Photographer Larry Hulst, whose photographs of rock and roll icons are currently on display at the Colorado Springs Fine Arts Center, never imagined that his pictures would one day be hanging in an art museum.
"It's been a mind blower -- overwhelming to me," he explains.
Hulst began his photography career taking pictures of his favorite musicians at concerts in the late 60s. He was living in Sacramento after serving a tour in Vietnam, and he began making regular weekend pilgrimages to San Francisco to catch his favorite bands at The Fillmore West and Winterland.
"[The shows] would be around two dollars," recalls Hulst, "and each band would play twice."
At first photography was a just hobby for Hulst, a way of creating "mementos" of his life. But eventually it became more than that. He got a job as a photographer for the federal government, and earned his living taking pictures of military personnel and activities at various bases, including the Air Force Academy in Colorado Springs.
Away from his day job, he continued to attend concerts as often as he could, and honed his ability to capture performers on stage.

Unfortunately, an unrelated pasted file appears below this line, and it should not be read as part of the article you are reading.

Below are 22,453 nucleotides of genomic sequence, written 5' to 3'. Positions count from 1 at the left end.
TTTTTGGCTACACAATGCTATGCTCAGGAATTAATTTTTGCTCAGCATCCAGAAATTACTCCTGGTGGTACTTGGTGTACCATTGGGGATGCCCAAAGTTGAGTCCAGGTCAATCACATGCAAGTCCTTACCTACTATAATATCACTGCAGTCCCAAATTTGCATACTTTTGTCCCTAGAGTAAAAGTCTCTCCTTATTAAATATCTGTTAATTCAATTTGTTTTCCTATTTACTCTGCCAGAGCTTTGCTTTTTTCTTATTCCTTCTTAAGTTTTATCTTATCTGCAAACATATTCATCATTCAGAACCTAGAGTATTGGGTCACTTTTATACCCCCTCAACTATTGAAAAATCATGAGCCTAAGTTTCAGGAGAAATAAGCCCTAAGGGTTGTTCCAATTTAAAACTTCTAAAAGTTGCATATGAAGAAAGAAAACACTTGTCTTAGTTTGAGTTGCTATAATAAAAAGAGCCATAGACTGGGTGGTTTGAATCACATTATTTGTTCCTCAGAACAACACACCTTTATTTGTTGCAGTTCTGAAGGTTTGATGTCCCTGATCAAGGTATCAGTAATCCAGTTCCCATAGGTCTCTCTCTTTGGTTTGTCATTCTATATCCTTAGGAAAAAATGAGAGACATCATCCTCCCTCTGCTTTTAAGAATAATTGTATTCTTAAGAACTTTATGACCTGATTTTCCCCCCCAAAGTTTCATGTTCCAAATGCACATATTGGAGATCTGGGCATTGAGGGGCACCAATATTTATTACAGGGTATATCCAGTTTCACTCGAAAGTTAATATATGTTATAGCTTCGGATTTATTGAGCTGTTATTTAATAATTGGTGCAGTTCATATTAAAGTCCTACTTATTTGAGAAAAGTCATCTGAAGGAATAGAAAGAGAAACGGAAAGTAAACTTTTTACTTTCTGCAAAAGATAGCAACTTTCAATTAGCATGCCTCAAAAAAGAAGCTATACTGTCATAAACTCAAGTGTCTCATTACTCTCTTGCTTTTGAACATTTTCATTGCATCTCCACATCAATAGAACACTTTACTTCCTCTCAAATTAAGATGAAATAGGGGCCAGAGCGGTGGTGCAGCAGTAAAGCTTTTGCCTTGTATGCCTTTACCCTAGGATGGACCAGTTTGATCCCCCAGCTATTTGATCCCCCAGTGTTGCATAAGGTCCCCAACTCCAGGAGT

"It was a weird dichotomy," says Hulst. "I'd just do the job for eight hours and then I would leave, and then I would be myself."
In the 50 years since he began taking concert photos, he's toted his camera to thousands of shows across the country, and snapped pictures of everyone from Jimi Hendrix to Stevie Nicks to David Bowie. Now, a collection of those photos are on display at the Colorado Springs Fine Art Center, in an exhibit called Front Row Center.
For the March episode of Air Check, Hulst -- who is now retired and living in Colorado Springs -- joined Jake Brownell in the studio to talk about his love of music and to tell the stories behind some of the photos in the show.
Listen to the full interview in the player above.